Farnsworth Middle School butterfly station

In discussing its goals, as ideas popped liked fireworks, the Guilderland School Board focused on social justice. The board plans to formalize its goals at its Aug. 11 meeting.

The Guilderland Planning Board has 30 calendar days to issue a findings statement on Pyramid’s Rapp Road and Western Avenue projects.

In presenting Guilderland’s plans to reopen schools, Superintendent Marie Wiles said, “This plan is a work in progress. Please anticipate changes. Please be patient … Changes will be made to better serve our students and to make sure we’re keeping everybody safe.”

Crossgates Mall was locked down after reports of gunfire on Wednesday afternoon. No one was injured, police say, and, as of Wednesday evening, no suspects were in custody.

With a recent $10,000 investment from the Guilderland Industrial Development Agency, the Guilderland Chamber of Commerce is planning to launch a community investor program that will ultimately return funds to local small businesses that apply. In a separate initiative, the chamber plans to expand and diversify its board.

A new law brings the village into line with Guilderland’s Knox-Box requirements.

The Karner blue butterfly, which lost 99 percent of its population when it was protected as endangered 28 years ago, is making a dramatic comeback this summer in the Albany Pine Bush.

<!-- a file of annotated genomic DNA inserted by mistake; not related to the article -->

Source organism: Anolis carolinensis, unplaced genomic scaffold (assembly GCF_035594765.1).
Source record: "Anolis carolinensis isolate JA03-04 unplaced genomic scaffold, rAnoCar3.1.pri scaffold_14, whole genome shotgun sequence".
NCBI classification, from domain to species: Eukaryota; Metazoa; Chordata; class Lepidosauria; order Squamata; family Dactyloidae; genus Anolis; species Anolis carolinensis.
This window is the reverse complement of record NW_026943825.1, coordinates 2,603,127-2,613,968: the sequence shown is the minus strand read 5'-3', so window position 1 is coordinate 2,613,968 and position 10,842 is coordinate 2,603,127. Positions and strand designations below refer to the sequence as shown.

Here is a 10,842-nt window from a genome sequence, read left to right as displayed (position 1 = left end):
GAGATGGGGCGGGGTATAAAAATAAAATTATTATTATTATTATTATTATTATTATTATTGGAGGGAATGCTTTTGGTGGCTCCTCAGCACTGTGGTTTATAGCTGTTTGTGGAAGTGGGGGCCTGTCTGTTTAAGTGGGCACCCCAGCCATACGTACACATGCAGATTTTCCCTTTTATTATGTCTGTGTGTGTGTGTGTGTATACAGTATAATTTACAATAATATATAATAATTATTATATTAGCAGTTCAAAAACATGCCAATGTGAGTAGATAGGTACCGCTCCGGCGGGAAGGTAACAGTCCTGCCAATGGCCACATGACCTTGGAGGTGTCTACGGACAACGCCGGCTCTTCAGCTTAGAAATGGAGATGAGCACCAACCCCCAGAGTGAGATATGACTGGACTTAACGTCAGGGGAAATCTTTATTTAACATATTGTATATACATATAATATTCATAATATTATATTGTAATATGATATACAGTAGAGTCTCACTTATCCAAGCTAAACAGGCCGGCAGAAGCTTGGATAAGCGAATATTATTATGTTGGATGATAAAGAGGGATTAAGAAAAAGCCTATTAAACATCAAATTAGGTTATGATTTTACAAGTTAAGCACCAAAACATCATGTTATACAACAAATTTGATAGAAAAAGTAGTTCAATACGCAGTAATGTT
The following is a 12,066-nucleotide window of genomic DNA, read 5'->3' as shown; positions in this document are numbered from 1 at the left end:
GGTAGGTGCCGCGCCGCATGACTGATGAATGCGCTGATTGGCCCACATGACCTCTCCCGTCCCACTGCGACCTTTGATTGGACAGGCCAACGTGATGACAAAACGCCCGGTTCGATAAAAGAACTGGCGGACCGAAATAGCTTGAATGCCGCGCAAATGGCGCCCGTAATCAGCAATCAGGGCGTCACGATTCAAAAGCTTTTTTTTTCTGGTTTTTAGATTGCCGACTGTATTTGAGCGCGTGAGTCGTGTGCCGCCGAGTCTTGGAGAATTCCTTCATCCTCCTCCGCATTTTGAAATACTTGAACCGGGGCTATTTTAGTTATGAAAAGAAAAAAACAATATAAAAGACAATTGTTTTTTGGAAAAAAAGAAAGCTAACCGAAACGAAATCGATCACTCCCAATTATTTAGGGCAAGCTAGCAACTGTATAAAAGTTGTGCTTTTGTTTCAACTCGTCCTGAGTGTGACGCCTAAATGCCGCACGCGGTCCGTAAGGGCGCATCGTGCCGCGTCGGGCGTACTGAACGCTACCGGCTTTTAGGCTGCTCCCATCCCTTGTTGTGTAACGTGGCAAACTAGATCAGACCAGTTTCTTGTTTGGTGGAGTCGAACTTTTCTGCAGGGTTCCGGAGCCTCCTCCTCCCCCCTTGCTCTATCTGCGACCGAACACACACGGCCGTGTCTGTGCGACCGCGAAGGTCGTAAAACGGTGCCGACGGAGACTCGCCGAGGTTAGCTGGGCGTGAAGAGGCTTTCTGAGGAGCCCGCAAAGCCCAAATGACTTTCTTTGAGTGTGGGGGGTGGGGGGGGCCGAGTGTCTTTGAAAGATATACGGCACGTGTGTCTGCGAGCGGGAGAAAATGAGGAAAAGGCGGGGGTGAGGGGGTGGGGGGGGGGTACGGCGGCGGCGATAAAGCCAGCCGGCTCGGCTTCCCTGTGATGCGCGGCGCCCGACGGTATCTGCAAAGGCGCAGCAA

Calling Guilderland’s fall reopening plan “a work in progress,” Superintendent Marie Wiles said, “We have not made any decisions on the structure … We’re doing our homework. We’re waiting for key guidance on the amount of distance we have to provide between and among students.”

Asked why Guilderland was eager to change now when earlier administrations had been unwilling, Superintendent Marie Wiles said, “We’re at a watershed moment in our country. George Floyd and what happened to him just woke people up. Great numbers are starting to see there really is systemic racism that we haven’t been really appreciative of.” She also said, “We’ve got the trifecta,” and referenced the coronavirus pandemic, economic uncertainty, and social unrest. “Maybe that’s what it takes to wake us up,” said Wiles.

To make way for a new Stewart's shop, the Victorian two-family home at 107-109 Helderberg Ave. was torn down this week.

Pages